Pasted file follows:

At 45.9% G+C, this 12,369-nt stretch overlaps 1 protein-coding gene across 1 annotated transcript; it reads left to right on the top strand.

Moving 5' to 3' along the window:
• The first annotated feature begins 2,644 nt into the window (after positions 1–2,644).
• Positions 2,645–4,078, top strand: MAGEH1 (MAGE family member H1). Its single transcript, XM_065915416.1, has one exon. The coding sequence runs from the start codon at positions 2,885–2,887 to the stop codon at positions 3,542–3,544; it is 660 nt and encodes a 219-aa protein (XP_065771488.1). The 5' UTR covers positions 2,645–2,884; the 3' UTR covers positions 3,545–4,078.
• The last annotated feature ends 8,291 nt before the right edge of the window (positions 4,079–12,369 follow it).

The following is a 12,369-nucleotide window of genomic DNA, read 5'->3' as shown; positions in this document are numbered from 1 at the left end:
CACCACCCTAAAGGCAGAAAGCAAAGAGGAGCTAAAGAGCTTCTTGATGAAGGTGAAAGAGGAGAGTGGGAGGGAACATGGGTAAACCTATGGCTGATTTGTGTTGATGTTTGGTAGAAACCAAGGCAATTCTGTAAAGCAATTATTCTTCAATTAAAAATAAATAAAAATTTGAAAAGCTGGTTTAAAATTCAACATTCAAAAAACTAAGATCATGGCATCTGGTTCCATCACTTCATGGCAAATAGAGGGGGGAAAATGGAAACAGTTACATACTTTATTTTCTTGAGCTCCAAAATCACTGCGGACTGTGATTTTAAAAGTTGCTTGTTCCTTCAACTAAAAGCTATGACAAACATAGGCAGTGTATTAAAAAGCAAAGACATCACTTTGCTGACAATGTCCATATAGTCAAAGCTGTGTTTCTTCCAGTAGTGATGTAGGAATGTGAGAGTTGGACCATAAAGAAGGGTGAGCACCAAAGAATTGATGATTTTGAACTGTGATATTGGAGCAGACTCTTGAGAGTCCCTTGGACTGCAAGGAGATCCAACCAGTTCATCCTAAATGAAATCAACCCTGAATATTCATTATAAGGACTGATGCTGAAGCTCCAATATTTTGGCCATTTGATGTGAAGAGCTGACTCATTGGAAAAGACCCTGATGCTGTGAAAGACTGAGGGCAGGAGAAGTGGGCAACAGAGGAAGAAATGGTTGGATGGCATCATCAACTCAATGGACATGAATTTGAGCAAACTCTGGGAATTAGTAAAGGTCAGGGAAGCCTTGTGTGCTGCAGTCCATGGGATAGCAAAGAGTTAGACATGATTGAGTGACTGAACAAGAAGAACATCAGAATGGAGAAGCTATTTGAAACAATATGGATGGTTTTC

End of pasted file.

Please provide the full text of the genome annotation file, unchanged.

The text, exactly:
At 45.9% G+C, this 12,369-nt stretch overlaps 1 protein-coding gene across 1 annotated transcript; it reads left to right on the top strand.

Moving 5' to 3' along the window:
• The first annotated feature begins 2,644 nt into the window (after positions 1–2,644).
• Positions 2,645–4,078, top strand: MAGEH1 (MAGE family member H1). Its single transcript, XM_065915416.1, has one exon. The coding sequence runs from the start codon at positions 2,885–2,887 to the stop codon at positions 3,542–3,544; it is 660 nt and encodes a 219-aa protein (XP_065771488.1). The 5' UTR covers positions 2,645–2,884; the 3' UTR covers positions 3,545–4,078.
• The last annotated feature ends 8,291 nt before the right edge of the window (positions 4,079–12,369 follow it).

The following is a 12,369-nucleotide window of genomic DNA, read 5'->3' as shown; positions in this document are numbered from 1 at the left end:
CACCACCCTAAAGGCAGAAAGCAAAGAGGAGCTAAAGAGCTTCTTGATGAAGGTGAAAGAGGAGAGTGGGAGGGAACATGGGTAAACCTATGGCTGATTTGTGTTGATGTTTGGTAGAAACCAAGGCAATTCTGTAAAGCAATTATTCTTCAATTAAAAATAAATAAAAATTTGAAAAGCTGGTTTAAAATTCAACATTCAAAAAACTAAGATCATGGCATCTGGTTCCATCACTTCATGGCAAATAGAGGGGGGAAAATGGAAACAGTTACATACTTTATTTTCTTGAGCTCCAAAATCACTGCGGACTGTGATTTTAAAAGTTGCTTGTTCCTTCAACTAAAAGCTATGACAAACATAGGCAGTGTATTAAAAAGCAAAGACATCACTTTGCTGACAATGTCCATATAGTCAAAGCTGTGTTTCTTCCAGTAGTGATGTAGGAATGTGAGAGTTGGACCATAAAGAAGGGTGAGCACCAAAGAATTGATGATTTTGAACTGTGATATTGGAGCAGACTCTTGAGAGTCCCTTGGACTGCAAGGAGATCCAACCAGTTCATCCTAAATGAAATCAACCCTGAATATTCATTATAAGGACTGATGCTGAAGCTCCAATATTTTGGCCATTTGATGTGAAGAGCTGACTCATTGGAAAAGACCCTGATGCTGTGAAAGACTGAGGGCAGGAGAAGTGGGCAACAGAGGAAGAAATGGTTGGATGGCATCATCAACTCAATGGACATGAATTTGAGCAAACTCTGGGAATTAGTAAAGGTCAGGGAAGCCTTGTGTGCTGCAGTCCATGGGATAGCAAAGAGTTAGACATGATTGAGTGACTGAACAAGAAGAACATCAGAATGGAGAAGCTATTTGAAACAATATGGATGGTTTTC